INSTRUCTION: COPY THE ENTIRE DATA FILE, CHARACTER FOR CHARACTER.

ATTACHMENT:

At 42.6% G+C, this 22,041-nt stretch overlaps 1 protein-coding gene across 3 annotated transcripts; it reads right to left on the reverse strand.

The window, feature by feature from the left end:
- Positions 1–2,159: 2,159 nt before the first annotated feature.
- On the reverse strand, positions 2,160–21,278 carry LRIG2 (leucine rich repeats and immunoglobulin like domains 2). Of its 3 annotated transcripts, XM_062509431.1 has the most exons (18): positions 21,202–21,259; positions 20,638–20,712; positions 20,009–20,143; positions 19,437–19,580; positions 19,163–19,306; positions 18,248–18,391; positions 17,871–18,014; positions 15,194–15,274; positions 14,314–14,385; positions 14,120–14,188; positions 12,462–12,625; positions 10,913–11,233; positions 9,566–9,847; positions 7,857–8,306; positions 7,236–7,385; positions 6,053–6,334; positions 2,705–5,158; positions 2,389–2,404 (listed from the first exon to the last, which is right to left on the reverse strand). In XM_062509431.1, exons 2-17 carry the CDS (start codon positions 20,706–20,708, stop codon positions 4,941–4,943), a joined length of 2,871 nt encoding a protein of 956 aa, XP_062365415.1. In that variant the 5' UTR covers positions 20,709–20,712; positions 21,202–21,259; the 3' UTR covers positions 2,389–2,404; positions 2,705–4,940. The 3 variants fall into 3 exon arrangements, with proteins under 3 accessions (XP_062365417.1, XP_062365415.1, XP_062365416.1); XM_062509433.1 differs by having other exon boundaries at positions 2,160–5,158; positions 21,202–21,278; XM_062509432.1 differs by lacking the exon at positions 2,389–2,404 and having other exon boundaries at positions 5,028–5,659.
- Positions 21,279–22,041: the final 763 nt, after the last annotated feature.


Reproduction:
At 42.6% G+C, this 22,041-nt stretch overlaps 1 protein-coding gene across 3 annotated transcripts; it reads right to left on the reverse strand.

The window, feature by feature from the left end:
- Positions 1–2,159: 2,159 nt before the first annotated feature.
- On the reverse strand, positions 2,160–21,278 carry LRIG2 (leucine rich repeats and immunoglobulin like domains 2). Of its 3 annotated transcripts, XM_062509431.1 has the most exons (18): positions 21,202–21,259; positions 20,638–20,712; positions 20,009–20,143; positions 19,437–19,580; positions 19,163–19,306; positions 18,248–18,391; positions 17,871–18,014; positions 15,194–15,274; positions 14,314–14,385; positions 14,120–14,188; positions 12,462–12,625; positions 10,913–11,233; positions 9,566–9,847; positions 7,857–8,306; positions 7,236–7,385; positions 6,053–6,334; positions 2,705–5,158; positions 2,389–2,404 (listed from the first exon to the last, which is right to left on the reverse strand). In XM_062509431.1, exons 2-17 carry the CDS (start codon positions 20,706–20,708, stop codon positions 4,941–4,943), a joined length of 2,871 nt encoding a protein of 956 aa, XP_062365415.1. In that variant the 5' UTR covers positions 20,709–20,712; positions 21,202–21,259; the 3' UTR covers positions 2,389–2,404; positions 2,705–4,940. The 3 variants fall into 3 exon arrangements, with proteins under 3 accessions (XP_062365417.1, XP_062365415.1, XP_062365416.1); XM_062509433.1 differs by having other exon boundaries at positions 2,160–5,158; positions 21,202–21,278; XM_062509432.1 differs by lacking the exon at positions 2,389–2,404 and having other exon boundaries at positions 5,028–5,659.
- Positions 21,279–22,041: the final 763 nt, after the last annotated feature.